Nina Simone: biography and biopic
We review "Princess Noire: The Tumultuous Reign of Nina Simone" by Nadine Cohodas in Thursday's pages. Simone, of course, was the classically trained musician who carved her own path through jazz, pop and soul, all while fighting for civil rights and occasionally becoming publicly unglued. Reviewer Evelyn McDonnell writes:
Like her unprocessed voice and Bach-meets-barrelhouse piano style, Nina Simone's life story is peculiar, beautiful, sometimes off-key and off-color but deeply, disturbingly dramatic.
Simone's outbursts were often directed at her fans. Performing in 1978, she told an audience, "Talent is a burden, not a joy. I am not of this planet. I do not come from you. I am not like you." She had mysterious hospitalizations and was on medication for multiple-personality disorder.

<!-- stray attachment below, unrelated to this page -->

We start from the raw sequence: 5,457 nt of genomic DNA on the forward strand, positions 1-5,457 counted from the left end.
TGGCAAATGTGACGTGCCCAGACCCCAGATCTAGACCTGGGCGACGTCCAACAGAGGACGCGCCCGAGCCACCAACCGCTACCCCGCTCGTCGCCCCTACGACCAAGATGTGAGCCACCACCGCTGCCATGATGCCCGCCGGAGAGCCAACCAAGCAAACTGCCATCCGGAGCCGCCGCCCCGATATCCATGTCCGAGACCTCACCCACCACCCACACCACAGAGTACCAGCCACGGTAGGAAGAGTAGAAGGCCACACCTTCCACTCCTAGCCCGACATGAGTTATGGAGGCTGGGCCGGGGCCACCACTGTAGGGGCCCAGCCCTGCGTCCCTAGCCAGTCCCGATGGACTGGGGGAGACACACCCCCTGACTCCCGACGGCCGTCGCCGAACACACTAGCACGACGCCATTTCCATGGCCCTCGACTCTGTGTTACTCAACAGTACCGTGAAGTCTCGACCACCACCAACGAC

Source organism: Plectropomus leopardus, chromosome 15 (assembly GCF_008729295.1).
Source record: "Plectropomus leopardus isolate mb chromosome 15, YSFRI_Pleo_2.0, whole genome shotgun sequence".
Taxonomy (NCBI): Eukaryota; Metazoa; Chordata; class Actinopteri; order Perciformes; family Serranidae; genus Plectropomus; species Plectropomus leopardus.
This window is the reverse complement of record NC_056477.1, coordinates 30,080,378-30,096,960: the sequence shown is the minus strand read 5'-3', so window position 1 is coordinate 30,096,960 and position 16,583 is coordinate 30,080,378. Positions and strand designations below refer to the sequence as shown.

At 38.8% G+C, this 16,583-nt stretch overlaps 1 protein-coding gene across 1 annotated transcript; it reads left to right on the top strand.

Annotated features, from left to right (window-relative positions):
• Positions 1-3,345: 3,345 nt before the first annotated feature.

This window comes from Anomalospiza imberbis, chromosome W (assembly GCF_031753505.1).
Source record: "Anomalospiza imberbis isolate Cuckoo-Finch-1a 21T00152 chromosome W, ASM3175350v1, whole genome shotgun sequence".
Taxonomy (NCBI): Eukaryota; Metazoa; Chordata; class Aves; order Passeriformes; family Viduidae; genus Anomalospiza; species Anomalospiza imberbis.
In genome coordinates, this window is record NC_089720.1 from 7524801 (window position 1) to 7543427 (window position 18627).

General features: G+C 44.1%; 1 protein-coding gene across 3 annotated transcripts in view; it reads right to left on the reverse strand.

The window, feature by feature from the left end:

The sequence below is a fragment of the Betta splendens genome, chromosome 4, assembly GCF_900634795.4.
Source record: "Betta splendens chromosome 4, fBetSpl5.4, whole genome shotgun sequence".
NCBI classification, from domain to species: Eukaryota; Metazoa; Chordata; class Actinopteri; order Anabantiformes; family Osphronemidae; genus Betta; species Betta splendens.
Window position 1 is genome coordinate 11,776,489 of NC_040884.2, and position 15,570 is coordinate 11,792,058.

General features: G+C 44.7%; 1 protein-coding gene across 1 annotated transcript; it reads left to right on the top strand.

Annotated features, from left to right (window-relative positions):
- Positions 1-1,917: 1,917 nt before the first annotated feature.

A biography of such an outspoken, sometimes tragic woman should be a page-turner, but Cohodas often misses the forest for the trees. She describes gig after gig, yet brushes over such important issues as Simone's bisexuality. ...
In "Princess Noire: The Tumultuous Reign of Nina Simone," Nadine Cohodas reinscribes into the historical record the musical contributions of a woman with prodigious gifts and sometimes unusual taste. The book is exhaustively researched, but unfortunately, in its plodding detail, it fails to grasp the essence of an artist for whom eccentricity and genius were never far apart.
Simone died at age 70 in 2003. There are other books about her -- including her own 1992 memoir, "I Put A Spell on You" -- but a check of IMDB doesn't show which, if any, might be the basis of the just-announced biopic, tentatively titled "Nina." Variety reported Thursday that singer Mary J. Blige will play Simone, and that shooting is set to begin in France in September.
After the jump: Nina Simone performs "I Ain't Got No ... I've Got Life" live.
-- Carolyn Kellogg
Left photo: Nina Simone in 1985. Credit: Associated Press
Right photo: Mary J. Blige in March. Credit: Stan Honda / AFP/Getty Images
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